• Sanchez-Cespedes M, Parrella P, Esteller M, Nomoto S, Trink B, Engles JM, et al. Inactivation of LKB1/STK11 is a common event in adenocarcinomas of the lung. Cancer Res. 2002;62:3659–3662. [PubMed]
  • Scheidereit C. IkappaB kinase complexes: gateways to NF-kappaB activation and transcription. Oncogene. 2006;25:6685–6705. [PubMed]
  • Schmitz ML, Stelzer G, Altmann H, Meisterernst M, Baeuerle PA. Interaction of the COOH-terminal transactivation domain of p65 NF-kappa B with TATA-binding protein, transcription factor IIB, and coactivators. J Biol Chem. 1995;270:7219–7226. [PubMed]
  • Scortegagna M, Cataisson C, Martin RJ, Hicklin DJ, Schreiber RD, Yuspa SH, et al. HIF-1alpha regulates epithelial inflammation by cell autonomous NFkappaB activation and paracrine stromal remodeling. Blood. 2008;111:3343–3354. [PMC free article] [PubMed]
  • Sen R, Baltimore D. Inducibility of kappa immunoglobulin enhancer-binding protein Nf-kappa B by a posttranslational mechanism. Cell. 1986;47:921–928. [PubMed]
  • Senftleben U, Cao Y, Xiao G, Greten FR, Krahn G, Bonizzi G, et al. Activation by IKKalpha of a second, evolutionary conserved, NF-kappa B signaling pathway. Science. 2001;293:1495–1499. [PubMed]
  • Sethi G, Ahn KS, Aggarwal BB. Targeting nuclear factor-kappa B activation pathway by thymoquinone: role in suppression of antiapoptotic gene products and enhancement of apoptosis. Mol Cancer Res. 2008;6:1059–1070. [PubMed]
  • Sethi G, Ahn KS, Chaturvedi MM, Aggarwal BB. Epidermal growth factor (EGF) activates nuclear factor-kappaB through IkappaBalpha kinase-independent but EGF receptor-kinase dependent tyrosine 42 phosphorylation of IkappaBalpha. Oncogene. 2007;26:7324–7332. [PubMed]
  • Sgarbanti M, Remoli AL, Marsili G, Ridolfi B, Borsetti A, Perrotti E, et al. IRF-1 is required for full NF-kappaB transcriptional activity at the human immunodeficiency virus type 1 long terminal repeat enhancer. J Virol. 2008;82:3632–3641. [PMC free article] [PubMed]
  • Shembade N, Ma A, Harhaj EW. Inhibition of NF-kappaB signaling by A20 through disruption of ubiquitin enzyme complexes. Science. 2010;327:1135–1139. [PMC free article] [PubMed]
  • Sher T, Dy GK, Adjei AA. Small cell lung cancer. Mayo Clin Proc. 2008;83:355–367. [PubMed]
  • Shishodia S, Aggarwal BB. Cyclooxygenase (COX)-2 inhibitor celecoxib abrogates activation of cigarette smoke-induced nuclear factor (NF)-kappaB by suppressing activation of IkappaBalpha kinase in human non-small cell lung carcinoma: correlation with suppression of cyclin D1, COX-2, and matrix metalloproteinase-9. Cancer Res. 2004;64:5004–5012. [PubMed]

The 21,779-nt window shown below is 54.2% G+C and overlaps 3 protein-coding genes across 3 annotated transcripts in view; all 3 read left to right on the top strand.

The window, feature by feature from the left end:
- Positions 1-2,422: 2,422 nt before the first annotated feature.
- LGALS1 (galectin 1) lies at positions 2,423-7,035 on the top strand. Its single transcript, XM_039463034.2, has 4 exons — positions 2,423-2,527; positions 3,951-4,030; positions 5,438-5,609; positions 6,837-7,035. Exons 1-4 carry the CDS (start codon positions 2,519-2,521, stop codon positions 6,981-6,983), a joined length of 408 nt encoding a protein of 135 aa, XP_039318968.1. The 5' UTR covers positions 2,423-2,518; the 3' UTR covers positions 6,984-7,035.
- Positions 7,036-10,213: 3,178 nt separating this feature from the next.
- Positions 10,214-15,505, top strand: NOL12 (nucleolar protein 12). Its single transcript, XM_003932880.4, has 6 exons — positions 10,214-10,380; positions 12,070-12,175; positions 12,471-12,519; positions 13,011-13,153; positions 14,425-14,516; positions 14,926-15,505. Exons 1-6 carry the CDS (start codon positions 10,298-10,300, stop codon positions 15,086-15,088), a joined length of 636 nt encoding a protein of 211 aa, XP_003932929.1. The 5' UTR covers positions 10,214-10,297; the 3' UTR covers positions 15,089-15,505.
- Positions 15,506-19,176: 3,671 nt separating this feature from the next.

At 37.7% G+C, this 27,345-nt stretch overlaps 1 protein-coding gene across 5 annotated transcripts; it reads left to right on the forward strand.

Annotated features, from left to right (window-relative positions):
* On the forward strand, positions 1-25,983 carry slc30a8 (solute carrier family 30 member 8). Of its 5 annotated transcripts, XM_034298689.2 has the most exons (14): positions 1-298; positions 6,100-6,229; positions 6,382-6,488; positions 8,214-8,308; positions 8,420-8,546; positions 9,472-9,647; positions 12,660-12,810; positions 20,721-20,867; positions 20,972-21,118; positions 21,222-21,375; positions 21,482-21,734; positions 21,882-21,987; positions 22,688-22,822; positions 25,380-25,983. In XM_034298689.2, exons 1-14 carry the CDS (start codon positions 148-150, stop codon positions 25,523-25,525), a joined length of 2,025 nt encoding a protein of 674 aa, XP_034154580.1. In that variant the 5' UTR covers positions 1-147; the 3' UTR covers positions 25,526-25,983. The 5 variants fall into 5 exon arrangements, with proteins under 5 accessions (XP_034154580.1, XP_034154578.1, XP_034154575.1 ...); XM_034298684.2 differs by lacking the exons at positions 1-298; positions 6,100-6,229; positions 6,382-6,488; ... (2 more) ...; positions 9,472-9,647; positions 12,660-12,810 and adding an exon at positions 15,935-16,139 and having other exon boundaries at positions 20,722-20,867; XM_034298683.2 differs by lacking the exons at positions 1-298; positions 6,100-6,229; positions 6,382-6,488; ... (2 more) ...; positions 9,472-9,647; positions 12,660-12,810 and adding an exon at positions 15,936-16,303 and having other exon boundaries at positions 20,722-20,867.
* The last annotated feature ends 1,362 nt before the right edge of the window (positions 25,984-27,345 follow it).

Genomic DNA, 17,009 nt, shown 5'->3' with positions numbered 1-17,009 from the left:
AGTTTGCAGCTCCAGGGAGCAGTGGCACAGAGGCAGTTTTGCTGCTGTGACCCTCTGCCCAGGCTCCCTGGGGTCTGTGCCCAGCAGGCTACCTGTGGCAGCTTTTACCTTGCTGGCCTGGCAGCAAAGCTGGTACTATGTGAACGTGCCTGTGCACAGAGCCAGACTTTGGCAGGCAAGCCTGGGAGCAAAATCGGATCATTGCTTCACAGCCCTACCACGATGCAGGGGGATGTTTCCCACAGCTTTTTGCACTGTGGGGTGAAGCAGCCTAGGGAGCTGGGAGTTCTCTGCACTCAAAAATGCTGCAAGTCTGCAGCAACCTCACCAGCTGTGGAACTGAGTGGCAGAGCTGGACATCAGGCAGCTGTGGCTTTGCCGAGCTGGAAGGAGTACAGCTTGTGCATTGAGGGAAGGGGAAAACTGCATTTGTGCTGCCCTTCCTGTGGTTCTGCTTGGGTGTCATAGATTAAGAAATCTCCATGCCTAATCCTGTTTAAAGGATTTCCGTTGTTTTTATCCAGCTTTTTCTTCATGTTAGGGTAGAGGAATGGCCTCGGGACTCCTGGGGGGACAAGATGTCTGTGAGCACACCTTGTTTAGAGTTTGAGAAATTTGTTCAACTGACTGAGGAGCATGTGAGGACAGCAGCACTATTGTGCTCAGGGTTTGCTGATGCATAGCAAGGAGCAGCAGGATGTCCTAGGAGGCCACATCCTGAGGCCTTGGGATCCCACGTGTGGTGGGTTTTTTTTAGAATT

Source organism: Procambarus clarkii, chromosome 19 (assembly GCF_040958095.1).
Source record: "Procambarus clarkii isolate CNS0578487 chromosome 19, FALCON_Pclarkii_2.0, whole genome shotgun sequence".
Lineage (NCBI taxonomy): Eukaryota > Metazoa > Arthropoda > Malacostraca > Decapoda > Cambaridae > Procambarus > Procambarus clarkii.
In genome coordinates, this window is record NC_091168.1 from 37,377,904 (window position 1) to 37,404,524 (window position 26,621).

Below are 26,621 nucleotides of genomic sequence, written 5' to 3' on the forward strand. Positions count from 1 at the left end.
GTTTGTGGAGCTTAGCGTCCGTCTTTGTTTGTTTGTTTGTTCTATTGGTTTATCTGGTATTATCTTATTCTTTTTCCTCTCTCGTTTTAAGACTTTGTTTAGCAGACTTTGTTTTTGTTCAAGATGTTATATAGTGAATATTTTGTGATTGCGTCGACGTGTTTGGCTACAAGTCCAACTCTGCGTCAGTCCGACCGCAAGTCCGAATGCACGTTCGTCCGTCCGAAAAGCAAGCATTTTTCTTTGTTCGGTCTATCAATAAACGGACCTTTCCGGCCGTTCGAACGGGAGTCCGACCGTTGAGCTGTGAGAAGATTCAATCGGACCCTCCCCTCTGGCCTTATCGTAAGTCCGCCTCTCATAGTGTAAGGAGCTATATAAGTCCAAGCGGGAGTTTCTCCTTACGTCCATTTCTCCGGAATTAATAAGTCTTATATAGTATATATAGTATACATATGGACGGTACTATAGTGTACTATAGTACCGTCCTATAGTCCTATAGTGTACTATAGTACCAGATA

• Singh S, Aggarwal BB. Activation of transcription factor NF-kappa B is suppressed by curcumin (diferuloylmethane) [corrected] J Biol Chem. 1995;270:24995–25000. [PubMed]
  • Singh S, Darnay BG, Aggarwal BB. Site-specific tyrosine phosphorylation of IkappaBalpha negatively regulates its inducible phosphorylation and degradation. J Biol Chem. 1996;271:31049–31054. [PubMed]
  • Smith D, Shimamura T, Barbera S, Bejcek BE. NF-kappaB controls growth of glioblastomas/astrocytomas. Mol Cell Biochem. 2008;307:141–147. [PubMed]
  • Son PS, Park SA, Na HK, Jue DM, Surh YJ. Piceatannol, a catechol-type polyphenol, inhibits phorb. Carcinogenesis. 2010;31:1442–1449. [PubMed]
  • Sriskantharajah S, Ley SC. Cell biology. Turning off inflammation signaling. Science. 2010;327:1093–1094. [PubMed]
  • Staudt LM. Oncogenic activation of NF-kappaB. Cold Spring Harb Perspect Biol. 2010;2:a000109. [PMC free article] [PubMed]
  • Stein B, Baldwin AS, Jr, Ballard DW, Greene WC, Angel P, Herrlich P. Cross-coupling of the NF-kappa B p65 and Fos/Jun transcription factors produces potentiated biological function. EMBO J. 1993;12:3879–3891. [PMC free article] [PubMed]
  • Steinbrecher KA, Wilson W, III, Cogswell PC, Baldwin AS. Glycogen synthase kinase 3beta functions to specify gene-specific, NF-kappaB-dependent transcription. Mol Cell Biol. 2005;25:8444–8455. [PMC free article] [PubMed]
  • Stephens P, Hunter C, Bignell G, Edkins S, Davies H, Teague J, et al. Lung cancer: intragenic ERBB2 kinase mutations in tumours. Nature. 2004;431:525–526. [PubMed]
  • Stirewalt DL, Radich JP. The role of FLT3 in haematopoietic malignancies. Nat Rev Cancer. 2003;3:650–665. [PubMed]